A kid’s birthday party in Chesterfield left me with a couple hours to kill. On the way, I noticed BBQ restaurant: PM BBQ. Instead of watching my child and others bounce around and eat pizza, I decided to give this place a shot. It’s not he’ll be unsupervised, so I can have some fun, too.
At the corner of Edison & Long in the Gumbo Flats flood plain, the crisp new facade of PM BBQ greets you.
So new and clean… is this place legit?
Even though the place shows no sign of smoke or grime, they have some hardware to boost credibility.
When your ribbons number such that they cover all the colors of the rainbow, you might be doing it right
Let’s talk briefly about prejudice. One of my preconceptions of high-end BBQ restaurants includes old buildings, usually either (1) extremely old & original location, or (2) very old building that’s been reclaimed. Examples of the former are Fiorella’s Jack Stack in Martin City, MO, Rendezvous in Memphis, or Arthur Bryant’s in Kansas City. Examples of the latter include (previously-reviewed) Hendrick’s in St. Charles, MO or Pappy’s in St. Louis, MO. Each building has character and charm, and none is in a shiny new building.
Well, as history has shown, not all prejudices hold true. PM BBQ is in a nice new building, and it turns out their BBQ is pretty damn good.
Having never been there before, I sought counsel from the kid at the counter. He advised that brisket sandwich is one of the best things on the menu for first time customers. Additionally, I went with beans as a side, since that’s a decent measure of BBQ prowess, and fries because I was in the mood for some french fries.
Brisket lunch platter
That’s an impressive portion of meat, which is a good thing because I’m hungry and I love brisket.
Before I came to PM BBQ, I phoned a friend who works in Chesterfield for some input. He didn’t answer, but called me back after lunch. The report was that PM BBQ is the best restaurant in the Valley by far, and brisket is the way to go. I have to agree with his assessment.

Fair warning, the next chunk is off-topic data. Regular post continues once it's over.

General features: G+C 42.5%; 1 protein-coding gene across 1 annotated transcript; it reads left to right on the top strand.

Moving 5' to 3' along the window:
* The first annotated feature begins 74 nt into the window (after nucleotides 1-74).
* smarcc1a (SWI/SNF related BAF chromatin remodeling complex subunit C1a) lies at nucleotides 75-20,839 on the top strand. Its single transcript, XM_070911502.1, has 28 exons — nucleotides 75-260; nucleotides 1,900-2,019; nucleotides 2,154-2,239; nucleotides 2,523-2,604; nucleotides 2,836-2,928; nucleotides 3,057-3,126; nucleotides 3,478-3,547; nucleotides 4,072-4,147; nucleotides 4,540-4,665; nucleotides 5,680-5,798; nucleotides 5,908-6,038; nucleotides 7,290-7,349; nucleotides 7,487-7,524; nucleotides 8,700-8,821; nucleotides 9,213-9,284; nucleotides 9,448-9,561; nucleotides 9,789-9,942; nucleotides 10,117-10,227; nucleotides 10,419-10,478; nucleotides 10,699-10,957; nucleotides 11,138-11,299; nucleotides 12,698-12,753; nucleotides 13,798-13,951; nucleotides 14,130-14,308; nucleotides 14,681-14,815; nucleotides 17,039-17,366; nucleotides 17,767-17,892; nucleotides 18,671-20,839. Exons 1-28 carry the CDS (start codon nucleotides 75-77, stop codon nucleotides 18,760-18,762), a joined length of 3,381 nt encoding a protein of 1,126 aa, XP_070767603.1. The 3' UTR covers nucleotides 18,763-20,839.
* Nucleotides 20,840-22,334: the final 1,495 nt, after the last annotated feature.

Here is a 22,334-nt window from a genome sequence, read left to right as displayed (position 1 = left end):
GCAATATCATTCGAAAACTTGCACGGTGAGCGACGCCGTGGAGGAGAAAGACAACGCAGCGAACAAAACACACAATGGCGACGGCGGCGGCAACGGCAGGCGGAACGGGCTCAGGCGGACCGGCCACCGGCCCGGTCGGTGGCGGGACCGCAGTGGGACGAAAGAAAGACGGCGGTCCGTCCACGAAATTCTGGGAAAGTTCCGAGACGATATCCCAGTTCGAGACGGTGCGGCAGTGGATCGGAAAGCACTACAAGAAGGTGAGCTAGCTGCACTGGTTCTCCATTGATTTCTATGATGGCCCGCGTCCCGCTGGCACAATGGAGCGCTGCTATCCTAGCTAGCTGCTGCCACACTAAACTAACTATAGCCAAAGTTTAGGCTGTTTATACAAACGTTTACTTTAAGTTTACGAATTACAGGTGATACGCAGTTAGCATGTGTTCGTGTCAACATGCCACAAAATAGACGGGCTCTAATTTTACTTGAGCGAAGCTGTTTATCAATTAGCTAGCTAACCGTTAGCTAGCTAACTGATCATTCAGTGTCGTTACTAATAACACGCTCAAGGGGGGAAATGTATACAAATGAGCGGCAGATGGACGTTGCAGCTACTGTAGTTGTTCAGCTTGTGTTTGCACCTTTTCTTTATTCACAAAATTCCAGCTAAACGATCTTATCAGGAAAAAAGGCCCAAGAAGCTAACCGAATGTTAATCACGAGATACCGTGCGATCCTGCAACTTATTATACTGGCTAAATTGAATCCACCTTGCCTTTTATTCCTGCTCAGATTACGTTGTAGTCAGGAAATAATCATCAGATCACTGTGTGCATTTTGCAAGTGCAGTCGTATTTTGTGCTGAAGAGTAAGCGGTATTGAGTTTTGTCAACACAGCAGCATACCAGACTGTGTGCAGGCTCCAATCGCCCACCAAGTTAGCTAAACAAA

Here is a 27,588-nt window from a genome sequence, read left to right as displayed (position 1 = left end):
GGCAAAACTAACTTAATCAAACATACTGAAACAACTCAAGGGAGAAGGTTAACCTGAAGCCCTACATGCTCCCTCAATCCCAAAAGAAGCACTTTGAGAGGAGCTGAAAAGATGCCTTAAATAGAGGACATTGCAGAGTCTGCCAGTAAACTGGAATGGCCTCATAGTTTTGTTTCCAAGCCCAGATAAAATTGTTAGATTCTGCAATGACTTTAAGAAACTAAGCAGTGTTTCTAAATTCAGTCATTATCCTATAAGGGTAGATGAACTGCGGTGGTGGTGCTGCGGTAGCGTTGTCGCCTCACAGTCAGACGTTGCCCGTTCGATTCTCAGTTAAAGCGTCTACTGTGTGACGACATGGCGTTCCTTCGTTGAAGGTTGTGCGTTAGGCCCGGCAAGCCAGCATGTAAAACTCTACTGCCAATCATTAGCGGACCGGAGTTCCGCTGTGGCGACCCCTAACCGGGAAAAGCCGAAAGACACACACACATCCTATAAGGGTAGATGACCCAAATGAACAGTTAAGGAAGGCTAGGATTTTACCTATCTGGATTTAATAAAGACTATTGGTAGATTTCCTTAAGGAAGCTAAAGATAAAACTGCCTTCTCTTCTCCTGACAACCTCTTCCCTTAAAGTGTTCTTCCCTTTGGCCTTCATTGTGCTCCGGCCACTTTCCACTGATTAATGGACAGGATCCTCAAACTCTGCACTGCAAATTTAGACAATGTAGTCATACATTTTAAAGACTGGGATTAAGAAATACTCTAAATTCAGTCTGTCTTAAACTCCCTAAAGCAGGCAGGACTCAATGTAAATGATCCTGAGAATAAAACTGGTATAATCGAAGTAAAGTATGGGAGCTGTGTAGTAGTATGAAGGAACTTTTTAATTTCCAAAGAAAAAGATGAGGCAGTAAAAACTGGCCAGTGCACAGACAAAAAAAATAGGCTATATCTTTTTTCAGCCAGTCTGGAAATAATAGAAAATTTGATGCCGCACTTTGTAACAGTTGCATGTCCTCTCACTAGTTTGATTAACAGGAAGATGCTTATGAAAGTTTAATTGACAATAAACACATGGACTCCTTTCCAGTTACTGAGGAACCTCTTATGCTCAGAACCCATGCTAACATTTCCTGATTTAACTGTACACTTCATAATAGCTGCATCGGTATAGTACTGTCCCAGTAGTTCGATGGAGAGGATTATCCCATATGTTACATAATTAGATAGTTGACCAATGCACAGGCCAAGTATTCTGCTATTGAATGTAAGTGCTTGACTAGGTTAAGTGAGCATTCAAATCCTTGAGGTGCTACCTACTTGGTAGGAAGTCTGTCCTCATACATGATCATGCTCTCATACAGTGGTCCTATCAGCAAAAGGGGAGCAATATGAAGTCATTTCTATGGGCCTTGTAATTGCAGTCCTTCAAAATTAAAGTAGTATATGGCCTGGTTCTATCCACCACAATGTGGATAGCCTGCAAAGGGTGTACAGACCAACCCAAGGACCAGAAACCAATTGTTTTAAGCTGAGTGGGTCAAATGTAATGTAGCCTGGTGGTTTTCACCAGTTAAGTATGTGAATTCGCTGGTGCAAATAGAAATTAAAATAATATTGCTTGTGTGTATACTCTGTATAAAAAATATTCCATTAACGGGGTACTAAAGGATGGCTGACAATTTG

Behold the care taken in preparing this cow
The brisket is thin sliced, certainly thinner than I can cut mine without a rotary meat slicer. As you can see from the photo, there’s a nice dark pink smoke line and plenty of peppery spices on it. Extremely tender, very very moist. I’m a little bit blown away by this brisket, and I don’t say that lightly. This is an impressive portion of meat, from the quantity to the quality.
It’s clear to me that significant skill went into this brisket, and as an amateur constantly seeking to better my own brisket, I can really appreciate that effort and skill.
I do have one negative comment, though, and it relates to the bun. I got a dry (not stale) yellow bun that overpowers the meat and makes my bites dry, so that you need to add sauce. Adding sauce then masks the flavor and texture of the brisket, so why go to a really good BBQ place in the first place? No bread needed, so you should just discard it if you get the brisket sandwich, or take it home and feed the birds.
Speaking of sauces, there are four on the table.
Carolina, Golden Mustard, Spicy and Sweet. I’ll review each in turn from right to left.
Carolina – Nice and vinegary, as you would expect from a Carolina sauce. Unlike many sauces that call them selves Carolina, this one is legit. Commercial “Carolina” sauces are more regionally-inspired than the genuine article. It’s very thin and nicely spicy, without a hint of tomato. I’m a huge fan, and the yellow bun absorbed it well.